Peggy Bernier Wilson, stage performer during the 1920s and early ’30s who made her professional bow as a teenager in Al Jolson’s Broadway musical “Big Boy,” died March 5 of natural causes in New York. She was 93.
A product of the flapper era, she found success with audiences displaying a youthful verve and comedic flair. Following “Big Boy,” she joined the road company of “Little Nellie Kelly” and became stranded in Chicago when the show closed. She was then discovered by bandleader and impresario Paul Ash in a small club doing a Jolson impression, and he signed her to a contract with the Oriental Theatre in Chicago. She later recorded popular versions of “The Varsity Drag” and “Good News.”
In 1931 she played a flapper in “You Said It,” appearing with Lou Holtz and Lyda Roberti. She subsequently did radio work and performed in cabarets such as the Silver Slipper in Atlantic City and the Blue Angel in New York.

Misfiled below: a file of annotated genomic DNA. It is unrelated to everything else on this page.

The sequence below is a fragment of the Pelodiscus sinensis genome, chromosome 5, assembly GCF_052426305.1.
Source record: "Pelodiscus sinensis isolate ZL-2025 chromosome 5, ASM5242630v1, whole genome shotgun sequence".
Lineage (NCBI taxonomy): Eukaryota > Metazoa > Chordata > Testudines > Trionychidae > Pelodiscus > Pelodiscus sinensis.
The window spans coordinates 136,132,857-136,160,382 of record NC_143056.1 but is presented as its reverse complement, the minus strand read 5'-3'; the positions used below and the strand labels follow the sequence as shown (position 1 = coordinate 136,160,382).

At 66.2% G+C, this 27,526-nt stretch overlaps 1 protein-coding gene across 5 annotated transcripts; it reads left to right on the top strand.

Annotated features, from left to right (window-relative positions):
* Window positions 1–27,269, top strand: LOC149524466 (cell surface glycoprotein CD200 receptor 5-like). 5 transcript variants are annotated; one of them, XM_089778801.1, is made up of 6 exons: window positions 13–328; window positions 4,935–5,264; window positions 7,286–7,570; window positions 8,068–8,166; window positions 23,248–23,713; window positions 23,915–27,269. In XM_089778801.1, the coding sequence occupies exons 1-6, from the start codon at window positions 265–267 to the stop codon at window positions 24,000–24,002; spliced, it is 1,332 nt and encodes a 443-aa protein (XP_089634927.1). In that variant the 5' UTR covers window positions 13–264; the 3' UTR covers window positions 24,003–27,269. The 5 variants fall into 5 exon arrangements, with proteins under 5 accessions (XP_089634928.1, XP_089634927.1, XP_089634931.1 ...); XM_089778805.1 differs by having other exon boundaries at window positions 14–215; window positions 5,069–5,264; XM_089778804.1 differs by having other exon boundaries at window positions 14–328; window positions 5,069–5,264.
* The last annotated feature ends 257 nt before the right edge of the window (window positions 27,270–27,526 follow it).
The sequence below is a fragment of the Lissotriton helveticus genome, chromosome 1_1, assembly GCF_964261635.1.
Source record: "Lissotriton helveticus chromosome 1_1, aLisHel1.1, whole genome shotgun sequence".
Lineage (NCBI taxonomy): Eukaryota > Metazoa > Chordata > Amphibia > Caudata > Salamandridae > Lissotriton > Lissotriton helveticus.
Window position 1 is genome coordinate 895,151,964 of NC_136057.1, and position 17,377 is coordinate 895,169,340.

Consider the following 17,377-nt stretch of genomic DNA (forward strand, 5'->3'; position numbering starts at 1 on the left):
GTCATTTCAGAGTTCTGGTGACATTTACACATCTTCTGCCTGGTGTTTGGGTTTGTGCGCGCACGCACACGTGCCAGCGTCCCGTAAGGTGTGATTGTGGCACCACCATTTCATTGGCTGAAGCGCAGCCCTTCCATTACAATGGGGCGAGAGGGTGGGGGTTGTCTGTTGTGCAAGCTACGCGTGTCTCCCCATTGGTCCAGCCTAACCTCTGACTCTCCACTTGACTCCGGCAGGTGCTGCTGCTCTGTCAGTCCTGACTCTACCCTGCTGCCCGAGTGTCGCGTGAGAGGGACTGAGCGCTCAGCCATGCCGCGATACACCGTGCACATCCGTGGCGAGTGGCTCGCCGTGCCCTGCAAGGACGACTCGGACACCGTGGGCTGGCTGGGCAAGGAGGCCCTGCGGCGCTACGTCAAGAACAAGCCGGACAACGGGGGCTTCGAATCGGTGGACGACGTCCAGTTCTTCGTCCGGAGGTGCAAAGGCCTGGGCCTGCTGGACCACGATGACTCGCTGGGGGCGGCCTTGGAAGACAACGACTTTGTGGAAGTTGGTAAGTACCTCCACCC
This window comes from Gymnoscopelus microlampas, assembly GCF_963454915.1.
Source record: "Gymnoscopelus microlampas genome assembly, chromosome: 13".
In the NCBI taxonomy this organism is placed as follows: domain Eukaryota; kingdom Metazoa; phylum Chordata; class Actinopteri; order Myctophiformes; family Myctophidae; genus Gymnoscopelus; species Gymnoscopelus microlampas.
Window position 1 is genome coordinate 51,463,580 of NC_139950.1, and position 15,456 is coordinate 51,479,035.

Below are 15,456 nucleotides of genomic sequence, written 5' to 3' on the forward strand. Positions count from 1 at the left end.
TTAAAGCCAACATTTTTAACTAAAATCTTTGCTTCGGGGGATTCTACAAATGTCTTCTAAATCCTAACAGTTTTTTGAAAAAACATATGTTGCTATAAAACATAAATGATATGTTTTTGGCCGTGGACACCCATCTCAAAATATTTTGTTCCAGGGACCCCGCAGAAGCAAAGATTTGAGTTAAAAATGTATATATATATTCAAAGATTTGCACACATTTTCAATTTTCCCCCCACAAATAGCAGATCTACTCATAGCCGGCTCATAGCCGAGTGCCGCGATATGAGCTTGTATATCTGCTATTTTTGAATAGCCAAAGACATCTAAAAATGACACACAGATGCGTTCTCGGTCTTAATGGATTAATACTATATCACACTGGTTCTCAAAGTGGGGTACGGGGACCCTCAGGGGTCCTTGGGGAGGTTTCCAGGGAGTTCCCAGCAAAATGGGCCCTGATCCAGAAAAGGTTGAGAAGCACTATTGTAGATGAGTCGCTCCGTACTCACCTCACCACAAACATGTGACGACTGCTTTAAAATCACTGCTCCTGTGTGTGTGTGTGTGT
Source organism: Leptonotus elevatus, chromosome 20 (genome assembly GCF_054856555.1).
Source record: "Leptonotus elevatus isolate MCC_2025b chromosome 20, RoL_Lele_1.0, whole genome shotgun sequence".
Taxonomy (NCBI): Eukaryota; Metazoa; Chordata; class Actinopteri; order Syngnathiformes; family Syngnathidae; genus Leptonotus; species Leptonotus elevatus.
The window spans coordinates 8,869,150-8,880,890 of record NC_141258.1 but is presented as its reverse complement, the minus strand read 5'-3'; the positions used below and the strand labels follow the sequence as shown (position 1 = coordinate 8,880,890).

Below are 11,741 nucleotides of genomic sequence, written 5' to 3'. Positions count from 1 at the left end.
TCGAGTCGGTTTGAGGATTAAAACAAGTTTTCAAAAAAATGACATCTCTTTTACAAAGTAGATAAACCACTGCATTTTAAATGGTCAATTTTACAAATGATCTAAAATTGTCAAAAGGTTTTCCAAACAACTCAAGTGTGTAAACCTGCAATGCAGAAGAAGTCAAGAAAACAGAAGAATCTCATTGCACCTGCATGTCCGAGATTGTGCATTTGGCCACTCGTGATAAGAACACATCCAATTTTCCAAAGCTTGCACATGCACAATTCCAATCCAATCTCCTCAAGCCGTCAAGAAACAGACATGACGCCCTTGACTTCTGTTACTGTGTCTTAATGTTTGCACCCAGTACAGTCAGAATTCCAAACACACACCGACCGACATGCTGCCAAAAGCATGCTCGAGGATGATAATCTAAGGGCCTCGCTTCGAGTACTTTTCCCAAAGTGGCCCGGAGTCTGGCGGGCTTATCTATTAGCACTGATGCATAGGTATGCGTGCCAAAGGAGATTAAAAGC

She came out of retirement in the early 1940s to appear on Fred Waring’s “The Pennsylvanians” radio show and received kudos for her impressions of Fannie Brice and Sophie Tucker.
A screen test she once made resides in the Museum of Modern Art’s collection of archival film.
She is survived by her daughter and two grandchildren.